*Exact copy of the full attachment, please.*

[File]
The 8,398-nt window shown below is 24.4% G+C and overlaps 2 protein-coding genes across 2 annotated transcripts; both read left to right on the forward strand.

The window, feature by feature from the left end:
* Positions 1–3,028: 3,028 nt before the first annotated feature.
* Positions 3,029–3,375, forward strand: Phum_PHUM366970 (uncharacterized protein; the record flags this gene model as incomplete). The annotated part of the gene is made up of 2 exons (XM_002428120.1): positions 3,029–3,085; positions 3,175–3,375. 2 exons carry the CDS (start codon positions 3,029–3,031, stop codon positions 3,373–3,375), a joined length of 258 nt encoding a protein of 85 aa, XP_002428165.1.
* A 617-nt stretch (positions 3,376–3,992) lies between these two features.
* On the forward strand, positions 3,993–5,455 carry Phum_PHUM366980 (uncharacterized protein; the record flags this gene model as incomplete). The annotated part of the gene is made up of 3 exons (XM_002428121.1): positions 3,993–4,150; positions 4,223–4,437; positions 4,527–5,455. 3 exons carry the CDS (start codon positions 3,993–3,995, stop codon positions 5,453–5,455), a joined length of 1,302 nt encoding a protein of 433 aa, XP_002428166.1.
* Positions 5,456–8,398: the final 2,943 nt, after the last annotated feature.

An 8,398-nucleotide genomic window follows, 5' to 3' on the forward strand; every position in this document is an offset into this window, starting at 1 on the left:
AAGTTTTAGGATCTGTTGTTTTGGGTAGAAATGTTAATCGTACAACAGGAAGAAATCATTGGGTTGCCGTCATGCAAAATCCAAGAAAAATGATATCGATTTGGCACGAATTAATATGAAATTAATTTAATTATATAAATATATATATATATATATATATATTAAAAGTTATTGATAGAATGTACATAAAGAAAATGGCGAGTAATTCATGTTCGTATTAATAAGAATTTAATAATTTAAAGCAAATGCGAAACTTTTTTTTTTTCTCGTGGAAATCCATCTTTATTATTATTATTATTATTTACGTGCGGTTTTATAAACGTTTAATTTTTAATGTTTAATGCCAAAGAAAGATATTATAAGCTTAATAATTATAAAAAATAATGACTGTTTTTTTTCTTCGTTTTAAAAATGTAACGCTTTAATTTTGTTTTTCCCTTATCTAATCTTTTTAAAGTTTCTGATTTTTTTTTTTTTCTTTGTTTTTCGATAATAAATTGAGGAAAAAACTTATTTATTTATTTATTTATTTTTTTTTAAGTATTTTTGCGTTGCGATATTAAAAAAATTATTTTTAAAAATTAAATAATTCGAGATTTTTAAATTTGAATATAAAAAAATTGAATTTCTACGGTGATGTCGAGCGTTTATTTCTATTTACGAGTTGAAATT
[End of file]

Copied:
The 8,398-nt window shown below is 24.4% G+C and overlaps 2 protein-coding genes across 2 annotated transcripts; both read left to right on the forward strand.

The window, feature by feature from the left end:
* Positions 1–3,028: 3,028 nt before the first annotated feature.
* Positions 3,029–3,375, forward strand: Phum_PHUM366970 (uncharacterized protein; the record flags this gene model as incomplete). The annotated part of the gene is made up of 2 exons (XM_002428120.1): positions 3,029–3,085; positions 3,175–3,375. 2 exons carry the CDS (start codon positions 3,029–3,031, stop codon positions 3,373–3,375), a joined length of 258 nt encoding a protein of 85 aa, XP_002428165.1.
* A 617-nt stretch (positions 3,376–3,992) lies between these two features.
* On the forward strand, positions 3,993–5,455 carry Phum_PHUM366980 (uncharacterized protein; the record flags this gene model as incomplete). The annotated part of the gene is made up of 3 exons (XM_002428121.1): positions 3,993–4,150; positions 4,223–4,437; positions 4,527–5,455. 3 exons carry the CDS (start codon positions 3,993–3,995, stop codon positions 5,453–5,455), a joined length of 1,302 nt encoding a protein of 433 aa, XP_002428166.1.
* Positions 5,456–8,398: the final 2,943 nt, after the last annotated feature.

An 8,398-nucleotide genomic window follows, 5' to 3' on the forward strand; every position in this document is an offset into this window, starting at 1 on the left:
AAGTTTTAGGATCTGTTGTTTTGGGTAGAAATGTTAATCGTACAACAGGAAGAAATCATTGGGTTGCCGTCATGCAAAATCCAAGAAAAATGATATCGATTTGGCACGAATTAATATGAAATTAATTTAATTATATAAATATATATATATATATATATATATTAAAAGTTATTGATAGAATGTACATAAAGAAAATGGCGAGTAATTCATGTTCGTATTAATAAGAATTTAATAATTTAAAGCAAATGCGAAACTTTTTTTTTTTCTCGTGGAAATCCATCTTTATTATTATTATTATTATTTACGTGCGGTTTTATAAACGTTTAATTTTTAATGTTTAATGCCAAAGAAAGATATTATAAGCTTAATAATTATAAAAAATAATGACTGTTTTTTTTCTTCGTTTTAAAAATGTAACGCTTTAATTTTGTTTTTCCCTTATCTAATCTTTTTAAAGTTTCTGATTTTTTTTTTTTTCTTTGTTTTTCGATAATAAATTGAGGAAAAAACTTATTTATTTATTTATTTATTTTTTTTTAAGTATTTTTGCGTTGCGATATTAAAAAAATTATTTTTAAAAATTAAATAATTCGAGATTTTTAAATTTGAATATAAAAAAATTGAATTTCTACGGTGATGTCGAGCGTTTATTTCTATTTACGAGTTGAAATT